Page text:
Americans' distrust of government has deep roots.
By Gregory Rodriguez
The Tea Party wasn't the only instance in which colonial whites acted out in Indian disguise. To these revolutionaries, Deloria writes, "Indianness lay at the heart of American uniqueness." Donning feathers and darkening their faces, they symbolically proclaimed their separation from the mother country. And what did they think the Indian costume meant to the representatives of King George? Unconstrained, even aboriginal, freedom.
That would be a breakthrough on a therapist's couch. From the very beginning, to go with our legitimate fear of tyranny, we've idealized an end to all authority.
In a 1923 essay on U.S. literature, British novelist and poet D.H. Lawrence ridiculed the American fetishization of liberty as a source of perennial tantrums. "Somewhere deep in every American heart," he wrote, "lies a rebellion against the old parenthood of Europe. Yet no American feels he has completely escaped its mastery." To Americans, he went on, liberty means "the breaking of all dominion."
Some links on Tea Parties and Indians:
Another phony Indian teabagger
"Indians" at the Boston Tea Party
Real Indian at tax protest
Teabaggers misuse Indian imagery
But Rodriguez ignores the many differences. The original Tea Partiers were fighting the imposition of taxation without representation. Today's teabaggers are complaining even though Obama has reduced taxes for most people.
The teabaggers came out of the woodwork soon after we elected Obama president. But the Bush administration (mis)managed the present recession. It eliminated the regulations that allowed financial gambling. It initiated the bank bailouts and other recovery measures. It created most of the soaring deficit. So why protest Obama and not Bush?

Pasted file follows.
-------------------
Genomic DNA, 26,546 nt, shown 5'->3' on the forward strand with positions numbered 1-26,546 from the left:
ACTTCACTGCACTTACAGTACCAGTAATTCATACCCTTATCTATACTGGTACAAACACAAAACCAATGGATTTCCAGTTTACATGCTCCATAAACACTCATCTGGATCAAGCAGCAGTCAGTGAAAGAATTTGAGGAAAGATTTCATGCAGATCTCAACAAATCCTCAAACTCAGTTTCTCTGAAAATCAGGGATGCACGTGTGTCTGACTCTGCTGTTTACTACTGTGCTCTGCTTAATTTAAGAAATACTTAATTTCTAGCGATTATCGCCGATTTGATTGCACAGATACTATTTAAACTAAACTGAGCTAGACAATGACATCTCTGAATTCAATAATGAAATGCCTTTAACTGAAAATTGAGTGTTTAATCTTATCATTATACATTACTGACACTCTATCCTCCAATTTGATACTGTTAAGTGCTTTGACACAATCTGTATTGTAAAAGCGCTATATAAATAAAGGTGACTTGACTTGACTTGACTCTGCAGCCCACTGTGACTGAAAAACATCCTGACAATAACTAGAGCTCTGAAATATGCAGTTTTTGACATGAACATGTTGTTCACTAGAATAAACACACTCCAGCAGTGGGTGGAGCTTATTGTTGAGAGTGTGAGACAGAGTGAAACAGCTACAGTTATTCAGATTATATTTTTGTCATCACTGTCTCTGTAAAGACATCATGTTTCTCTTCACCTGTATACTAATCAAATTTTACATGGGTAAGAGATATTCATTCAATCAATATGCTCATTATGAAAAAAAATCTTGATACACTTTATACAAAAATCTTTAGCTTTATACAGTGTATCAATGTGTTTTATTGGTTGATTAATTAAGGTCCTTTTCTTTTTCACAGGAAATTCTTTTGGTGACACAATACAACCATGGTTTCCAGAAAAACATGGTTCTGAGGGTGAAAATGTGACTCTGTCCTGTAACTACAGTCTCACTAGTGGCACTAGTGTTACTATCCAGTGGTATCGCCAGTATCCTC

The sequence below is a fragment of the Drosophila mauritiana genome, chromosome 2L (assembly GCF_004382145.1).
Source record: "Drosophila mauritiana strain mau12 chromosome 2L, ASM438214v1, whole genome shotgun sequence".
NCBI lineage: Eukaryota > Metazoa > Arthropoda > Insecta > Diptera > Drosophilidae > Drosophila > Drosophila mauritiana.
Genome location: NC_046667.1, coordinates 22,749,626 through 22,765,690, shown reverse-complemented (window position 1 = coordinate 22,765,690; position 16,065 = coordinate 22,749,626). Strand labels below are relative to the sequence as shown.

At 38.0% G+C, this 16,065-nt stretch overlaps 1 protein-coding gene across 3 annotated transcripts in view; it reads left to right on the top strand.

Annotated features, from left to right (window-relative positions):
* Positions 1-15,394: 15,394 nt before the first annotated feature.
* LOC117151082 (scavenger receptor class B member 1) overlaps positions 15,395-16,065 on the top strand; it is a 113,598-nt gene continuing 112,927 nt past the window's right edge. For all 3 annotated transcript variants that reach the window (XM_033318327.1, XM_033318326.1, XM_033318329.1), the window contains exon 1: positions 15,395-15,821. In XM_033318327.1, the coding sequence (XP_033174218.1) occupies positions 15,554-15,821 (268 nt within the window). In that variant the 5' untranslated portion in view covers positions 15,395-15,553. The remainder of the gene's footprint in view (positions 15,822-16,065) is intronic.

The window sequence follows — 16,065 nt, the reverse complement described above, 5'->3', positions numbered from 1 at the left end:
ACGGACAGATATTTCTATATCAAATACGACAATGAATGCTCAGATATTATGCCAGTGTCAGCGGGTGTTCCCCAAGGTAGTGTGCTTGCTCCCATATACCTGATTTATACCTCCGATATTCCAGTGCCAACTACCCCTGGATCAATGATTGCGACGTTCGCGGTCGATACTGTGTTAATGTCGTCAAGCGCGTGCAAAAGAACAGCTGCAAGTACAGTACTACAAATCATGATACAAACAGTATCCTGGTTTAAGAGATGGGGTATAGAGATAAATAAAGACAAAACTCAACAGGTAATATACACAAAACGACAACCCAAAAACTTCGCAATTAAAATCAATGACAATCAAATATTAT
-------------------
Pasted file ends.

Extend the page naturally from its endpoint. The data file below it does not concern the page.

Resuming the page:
The teabaggers explained
The main difference is that the original Tea Partiers were white men protesting other white men. Today's teabaggers are white men protesting blacks, Latinos, gays, and anyone else who isn't a white Christian.
Return Of the Repressed? Birtherism, Homophobia, Racial Paranoia Rise To Surface At Tea Party Confab
By Zachary Roth
Tea Party leaders had worked hard to keep the public face of the movement focused tightly on a small government, anti-tax message, largely steering clear of social issues, and appeals based explicitly on race. But this weekend, from the podium at Nashville's Gaylord Opryland Hotel, convention speakers espoused birtherism, anti-immigrant nativism, homophobia, Christian fundamentalism, and an apparent nostalgia for racially discriminatory barriers to voting.
Here's a quick recap:
• Joseph Farah, the publisher of the right-wing website WorldNetDaily.com, drew cheers from the crowd by questioning whether President Obama was born in the U.S.
• Tom Tancredo, the former Colorado Republican congressman, declared that the president was elected because "we do not have a civics, literacy test before people can vote."
• Roy Moore, the former Chief Justice of the Alabama Supreme Court charged that by proclaiming a gay pride month, Obama "has elevated immorality to a new level."
For more on America's origins, see Fun July 4th Facts and America's Cultural Roots. For more on the teabaggers, see The Evidence for Teabagger Racism and Decoding the Teabagger Code.
Below: One of the 10 Most Offensive Tea Party Signs with Photos.
Pretty funny considering not a single conservative hypocrite protested this: